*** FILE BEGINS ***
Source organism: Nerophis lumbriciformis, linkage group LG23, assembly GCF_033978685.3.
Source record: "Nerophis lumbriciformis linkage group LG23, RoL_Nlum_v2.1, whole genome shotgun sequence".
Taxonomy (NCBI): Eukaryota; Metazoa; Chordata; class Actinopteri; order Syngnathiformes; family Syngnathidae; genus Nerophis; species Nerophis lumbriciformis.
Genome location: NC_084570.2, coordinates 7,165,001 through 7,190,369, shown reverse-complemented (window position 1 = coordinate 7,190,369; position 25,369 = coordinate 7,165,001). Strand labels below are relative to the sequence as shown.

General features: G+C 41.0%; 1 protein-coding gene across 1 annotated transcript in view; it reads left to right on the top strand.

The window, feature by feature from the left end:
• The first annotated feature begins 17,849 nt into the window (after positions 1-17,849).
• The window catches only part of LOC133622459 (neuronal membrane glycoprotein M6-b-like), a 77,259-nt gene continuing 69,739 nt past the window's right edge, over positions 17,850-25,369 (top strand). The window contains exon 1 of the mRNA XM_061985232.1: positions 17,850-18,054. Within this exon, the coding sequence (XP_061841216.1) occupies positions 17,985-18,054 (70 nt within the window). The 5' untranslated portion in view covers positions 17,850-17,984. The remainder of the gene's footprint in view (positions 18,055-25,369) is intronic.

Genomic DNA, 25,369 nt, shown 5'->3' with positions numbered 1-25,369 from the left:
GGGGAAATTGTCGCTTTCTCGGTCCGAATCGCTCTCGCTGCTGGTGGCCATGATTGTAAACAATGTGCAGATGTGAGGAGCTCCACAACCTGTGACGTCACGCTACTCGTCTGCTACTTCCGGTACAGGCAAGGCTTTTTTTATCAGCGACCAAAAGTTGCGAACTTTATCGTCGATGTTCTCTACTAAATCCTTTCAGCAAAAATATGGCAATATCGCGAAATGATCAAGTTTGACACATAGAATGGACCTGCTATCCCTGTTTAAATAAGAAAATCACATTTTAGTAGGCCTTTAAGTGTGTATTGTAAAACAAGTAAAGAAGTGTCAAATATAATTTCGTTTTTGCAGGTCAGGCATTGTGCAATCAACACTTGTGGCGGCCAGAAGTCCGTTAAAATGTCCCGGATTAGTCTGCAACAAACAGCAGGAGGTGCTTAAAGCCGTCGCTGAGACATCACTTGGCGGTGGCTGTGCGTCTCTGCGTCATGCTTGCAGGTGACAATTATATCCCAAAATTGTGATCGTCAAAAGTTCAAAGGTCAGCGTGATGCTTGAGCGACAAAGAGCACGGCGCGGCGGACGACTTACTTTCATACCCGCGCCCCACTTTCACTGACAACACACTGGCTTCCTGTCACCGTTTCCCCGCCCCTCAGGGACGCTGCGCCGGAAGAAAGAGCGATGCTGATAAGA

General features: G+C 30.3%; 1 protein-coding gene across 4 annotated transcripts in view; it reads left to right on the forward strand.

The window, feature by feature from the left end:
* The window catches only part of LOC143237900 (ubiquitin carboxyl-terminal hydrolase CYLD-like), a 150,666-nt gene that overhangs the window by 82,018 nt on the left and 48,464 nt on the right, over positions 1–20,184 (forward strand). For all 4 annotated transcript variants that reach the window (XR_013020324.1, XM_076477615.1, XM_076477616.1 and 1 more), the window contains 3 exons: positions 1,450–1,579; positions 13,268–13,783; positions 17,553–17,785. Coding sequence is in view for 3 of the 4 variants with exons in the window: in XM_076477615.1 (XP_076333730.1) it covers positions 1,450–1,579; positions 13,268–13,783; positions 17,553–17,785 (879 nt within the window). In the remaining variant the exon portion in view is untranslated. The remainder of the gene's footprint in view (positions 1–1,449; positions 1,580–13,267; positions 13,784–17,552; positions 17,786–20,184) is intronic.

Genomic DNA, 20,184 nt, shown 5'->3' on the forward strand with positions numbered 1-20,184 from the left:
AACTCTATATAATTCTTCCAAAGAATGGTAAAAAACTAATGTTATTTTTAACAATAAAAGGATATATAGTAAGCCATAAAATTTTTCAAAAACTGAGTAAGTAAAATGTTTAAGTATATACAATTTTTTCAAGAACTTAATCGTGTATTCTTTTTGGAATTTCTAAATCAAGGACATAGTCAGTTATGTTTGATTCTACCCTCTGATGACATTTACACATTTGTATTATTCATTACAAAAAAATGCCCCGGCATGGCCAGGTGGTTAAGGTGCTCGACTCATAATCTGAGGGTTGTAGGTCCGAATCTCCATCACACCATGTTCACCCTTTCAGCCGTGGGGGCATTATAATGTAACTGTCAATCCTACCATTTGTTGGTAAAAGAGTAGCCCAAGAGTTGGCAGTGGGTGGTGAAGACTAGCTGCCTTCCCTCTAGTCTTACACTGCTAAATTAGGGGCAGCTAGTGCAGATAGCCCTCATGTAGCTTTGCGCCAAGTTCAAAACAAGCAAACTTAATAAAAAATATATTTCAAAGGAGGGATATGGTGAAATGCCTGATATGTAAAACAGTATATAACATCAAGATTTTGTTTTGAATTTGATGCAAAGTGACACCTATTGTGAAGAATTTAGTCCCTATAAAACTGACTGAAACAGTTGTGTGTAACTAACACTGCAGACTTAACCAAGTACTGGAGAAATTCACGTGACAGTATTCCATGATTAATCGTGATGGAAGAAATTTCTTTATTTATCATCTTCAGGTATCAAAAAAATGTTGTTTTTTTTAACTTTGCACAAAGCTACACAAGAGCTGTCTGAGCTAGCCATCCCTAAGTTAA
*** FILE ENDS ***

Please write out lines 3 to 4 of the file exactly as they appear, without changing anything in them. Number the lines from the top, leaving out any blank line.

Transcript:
Taxonomy (NCBI): Eukaryota; Metazoa; Chordata; class Actinopteri; order Syngnathiformes; family Syngnathidae; genus Nerophis; species Nerophis lumbriciformis.
Genome location: NC_084570.2, coordinates 7,165,001 through 7,190,369, shown reverse-complemented (window position 1 = coordinate 7,190,369; position 25,369 = coordinate 7,165,001). Strand labels below are relative to the sequence as shown.